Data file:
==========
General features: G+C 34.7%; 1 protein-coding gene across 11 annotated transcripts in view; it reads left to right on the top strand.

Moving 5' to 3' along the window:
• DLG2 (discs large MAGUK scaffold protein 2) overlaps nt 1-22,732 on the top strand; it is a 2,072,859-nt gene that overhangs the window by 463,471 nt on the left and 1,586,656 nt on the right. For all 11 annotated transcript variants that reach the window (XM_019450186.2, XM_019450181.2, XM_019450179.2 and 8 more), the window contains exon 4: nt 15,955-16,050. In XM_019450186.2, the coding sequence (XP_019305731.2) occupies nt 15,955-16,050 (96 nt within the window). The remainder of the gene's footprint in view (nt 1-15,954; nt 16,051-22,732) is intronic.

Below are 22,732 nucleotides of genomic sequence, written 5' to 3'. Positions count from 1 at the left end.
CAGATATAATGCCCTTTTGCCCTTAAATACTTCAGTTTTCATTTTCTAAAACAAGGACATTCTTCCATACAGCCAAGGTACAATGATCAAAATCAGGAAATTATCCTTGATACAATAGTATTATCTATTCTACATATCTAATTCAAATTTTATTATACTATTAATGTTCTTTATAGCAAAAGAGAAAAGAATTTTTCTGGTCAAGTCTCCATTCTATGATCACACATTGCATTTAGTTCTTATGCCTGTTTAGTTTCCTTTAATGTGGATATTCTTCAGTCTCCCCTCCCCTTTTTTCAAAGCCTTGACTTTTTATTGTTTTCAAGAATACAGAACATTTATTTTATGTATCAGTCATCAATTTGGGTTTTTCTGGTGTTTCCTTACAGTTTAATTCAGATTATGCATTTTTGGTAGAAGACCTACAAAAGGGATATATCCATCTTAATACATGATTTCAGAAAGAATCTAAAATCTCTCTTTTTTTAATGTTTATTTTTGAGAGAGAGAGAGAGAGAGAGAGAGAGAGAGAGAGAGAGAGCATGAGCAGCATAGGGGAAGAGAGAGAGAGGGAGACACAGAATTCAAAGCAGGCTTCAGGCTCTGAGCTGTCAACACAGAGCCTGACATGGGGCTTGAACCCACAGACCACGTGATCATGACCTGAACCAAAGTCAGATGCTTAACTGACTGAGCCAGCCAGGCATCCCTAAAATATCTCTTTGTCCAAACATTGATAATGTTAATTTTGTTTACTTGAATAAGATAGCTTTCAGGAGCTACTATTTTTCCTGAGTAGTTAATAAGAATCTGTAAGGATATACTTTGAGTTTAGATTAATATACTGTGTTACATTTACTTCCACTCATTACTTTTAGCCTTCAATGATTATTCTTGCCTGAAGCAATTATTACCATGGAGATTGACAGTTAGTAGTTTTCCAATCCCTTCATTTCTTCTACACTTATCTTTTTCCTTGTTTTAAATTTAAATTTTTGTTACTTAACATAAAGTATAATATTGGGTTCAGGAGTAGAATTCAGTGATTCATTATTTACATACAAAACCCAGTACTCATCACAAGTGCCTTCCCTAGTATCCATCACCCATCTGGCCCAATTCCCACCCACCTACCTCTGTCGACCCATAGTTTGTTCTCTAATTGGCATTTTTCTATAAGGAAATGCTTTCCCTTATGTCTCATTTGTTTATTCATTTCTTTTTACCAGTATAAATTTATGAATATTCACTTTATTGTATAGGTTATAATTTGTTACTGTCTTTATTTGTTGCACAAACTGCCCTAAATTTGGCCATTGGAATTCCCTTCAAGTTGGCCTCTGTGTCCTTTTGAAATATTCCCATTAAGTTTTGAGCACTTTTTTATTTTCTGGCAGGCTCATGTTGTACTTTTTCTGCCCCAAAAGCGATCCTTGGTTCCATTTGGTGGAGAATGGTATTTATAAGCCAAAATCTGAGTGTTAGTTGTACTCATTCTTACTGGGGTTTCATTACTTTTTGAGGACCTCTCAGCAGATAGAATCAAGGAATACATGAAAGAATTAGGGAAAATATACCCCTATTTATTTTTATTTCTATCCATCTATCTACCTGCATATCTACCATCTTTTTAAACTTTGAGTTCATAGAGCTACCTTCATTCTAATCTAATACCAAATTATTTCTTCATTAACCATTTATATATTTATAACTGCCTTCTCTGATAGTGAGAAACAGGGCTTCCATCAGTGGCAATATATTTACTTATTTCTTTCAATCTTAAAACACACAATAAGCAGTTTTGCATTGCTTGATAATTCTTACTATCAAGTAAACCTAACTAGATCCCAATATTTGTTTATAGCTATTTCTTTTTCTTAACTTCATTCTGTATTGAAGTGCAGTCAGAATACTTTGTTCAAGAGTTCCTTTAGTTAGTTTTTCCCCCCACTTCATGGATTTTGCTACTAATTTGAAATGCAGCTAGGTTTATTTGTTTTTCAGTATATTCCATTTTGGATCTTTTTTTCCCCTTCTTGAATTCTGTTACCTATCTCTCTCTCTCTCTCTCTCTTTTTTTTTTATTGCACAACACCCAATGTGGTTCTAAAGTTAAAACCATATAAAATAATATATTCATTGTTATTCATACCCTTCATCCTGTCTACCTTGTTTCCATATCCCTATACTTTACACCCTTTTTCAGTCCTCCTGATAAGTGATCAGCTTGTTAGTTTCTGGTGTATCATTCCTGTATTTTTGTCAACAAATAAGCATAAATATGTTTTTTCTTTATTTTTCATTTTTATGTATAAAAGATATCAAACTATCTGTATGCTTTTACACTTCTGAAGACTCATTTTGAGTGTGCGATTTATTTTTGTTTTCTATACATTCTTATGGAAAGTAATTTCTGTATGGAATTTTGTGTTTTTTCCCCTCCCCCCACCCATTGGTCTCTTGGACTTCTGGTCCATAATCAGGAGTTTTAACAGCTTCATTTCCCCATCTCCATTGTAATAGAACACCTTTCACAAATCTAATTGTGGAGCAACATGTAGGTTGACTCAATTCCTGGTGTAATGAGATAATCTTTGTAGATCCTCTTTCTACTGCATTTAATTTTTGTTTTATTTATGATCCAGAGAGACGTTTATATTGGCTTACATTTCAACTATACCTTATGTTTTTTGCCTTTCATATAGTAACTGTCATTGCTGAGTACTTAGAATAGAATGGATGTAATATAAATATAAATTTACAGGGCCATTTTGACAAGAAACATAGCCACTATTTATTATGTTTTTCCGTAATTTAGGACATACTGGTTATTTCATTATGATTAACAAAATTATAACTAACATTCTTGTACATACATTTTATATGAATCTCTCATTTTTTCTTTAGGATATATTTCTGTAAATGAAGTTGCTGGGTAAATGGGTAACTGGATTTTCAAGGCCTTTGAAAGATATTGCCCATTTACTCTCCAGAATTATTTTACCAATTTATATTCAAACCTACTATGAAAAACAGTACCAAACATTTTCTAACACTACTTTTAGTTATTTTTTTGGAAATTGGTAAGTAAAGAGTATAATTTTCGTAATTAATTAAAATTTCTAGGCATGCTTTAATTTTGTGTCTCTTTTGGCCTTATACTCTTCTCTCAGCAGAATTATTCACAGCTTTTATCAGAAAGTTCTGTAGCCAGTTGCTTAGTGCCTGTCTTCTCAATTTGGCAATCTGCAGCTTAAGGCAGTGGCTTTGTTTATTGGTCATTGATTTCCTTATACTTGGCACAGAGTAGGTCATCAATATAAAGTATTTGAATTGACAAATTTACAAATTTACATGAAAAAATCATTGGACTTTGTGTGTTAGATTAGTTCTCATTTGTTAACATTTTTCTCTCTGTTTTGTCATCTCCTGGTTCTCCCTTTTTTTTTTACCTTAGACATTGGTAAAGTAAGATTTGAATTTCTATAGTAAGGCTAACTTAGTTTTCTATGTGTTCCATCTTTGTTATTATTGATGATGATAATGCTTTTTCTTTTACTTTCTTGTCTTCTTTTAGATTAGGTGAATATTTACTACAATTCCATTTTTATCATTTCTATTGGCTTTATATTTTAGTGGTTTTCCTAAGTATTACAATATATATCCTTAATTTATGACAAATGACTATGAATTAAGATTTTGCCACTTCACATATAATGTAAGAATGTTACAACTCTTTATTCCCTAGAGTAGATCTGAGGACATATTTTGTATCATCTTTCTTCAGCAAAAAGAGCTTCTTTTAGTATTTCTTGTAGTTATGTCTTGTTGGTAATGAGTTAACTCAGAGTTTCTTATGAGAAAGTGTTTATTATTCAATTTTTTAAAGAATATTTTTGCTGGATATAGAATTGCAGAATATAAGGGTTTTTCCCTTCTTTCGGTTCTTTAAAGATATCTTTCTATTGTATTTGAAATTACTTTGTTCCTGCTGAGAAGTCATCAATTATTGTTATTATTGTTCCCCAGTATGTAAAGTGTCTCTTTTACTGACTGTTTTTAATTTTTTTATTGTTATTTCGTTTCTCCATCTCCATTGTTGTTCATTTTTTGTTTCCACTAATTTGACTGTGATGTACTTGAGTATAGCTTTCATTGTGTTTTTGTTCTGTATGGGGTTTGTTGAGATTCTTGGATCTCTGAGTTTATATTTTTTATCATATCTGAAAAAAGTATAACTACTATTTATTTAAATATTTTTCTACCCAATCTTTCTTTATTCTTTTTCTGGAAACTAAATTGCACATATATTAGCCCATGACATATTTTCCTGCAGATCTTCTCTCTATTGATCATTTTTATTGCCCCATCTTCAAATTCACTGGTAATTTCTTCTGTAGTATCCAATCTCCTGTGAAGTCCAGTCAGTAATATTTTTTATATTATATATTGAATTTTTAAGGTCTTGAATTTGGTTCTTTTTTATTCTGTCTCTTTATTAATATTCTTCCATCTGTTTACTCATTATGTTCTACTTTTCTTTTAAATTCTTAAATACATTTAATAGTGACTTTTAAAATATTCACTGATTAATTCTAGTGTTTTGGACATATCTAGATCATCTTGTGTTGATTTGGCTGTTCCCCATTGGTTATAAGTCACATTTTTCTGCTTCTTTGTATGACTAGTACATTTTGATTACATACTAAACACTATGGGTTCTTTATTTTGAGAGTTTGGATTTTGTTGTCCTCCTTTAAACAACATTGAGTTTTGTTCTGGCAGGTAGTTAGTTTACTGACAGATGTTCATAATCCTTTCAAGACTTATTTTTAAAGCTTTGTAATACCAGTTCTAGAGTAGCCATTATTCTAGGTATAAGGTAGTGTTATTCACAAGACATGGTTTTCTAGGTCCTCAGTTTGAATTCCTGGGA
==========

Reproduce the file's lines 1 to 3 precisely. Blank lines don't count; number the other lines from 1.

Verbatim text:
General features: G+C 34.7%; 1 protein-coding gene across 11 annotated transcripts in view; it reads left to right on the top strand.

Moving 5' to 3' along the window:
• DLG2 (discs large MAGUK scaffold protein 2) overlaps nt 1-22,732 on the top strand; it is a 2,072,859-nt gene that overhangs the window by 463,471 nt on the left and 1,586,656 nt on the right. For all 11 annotated transcript variants that reach the window (XM_019450186.2, XM_019450181.2, XM_019450179.2 and 8 more), the window contains exon 4: nt 15,955-16,050. In XM_019450186.2, the coding sequence (XP_019305731.2) occupies nt 15,955-16,050 (96 nt within the window). The remainder of the gene's footprint in view (nt 1-15,954; nt 16,051-22,732) is intronic.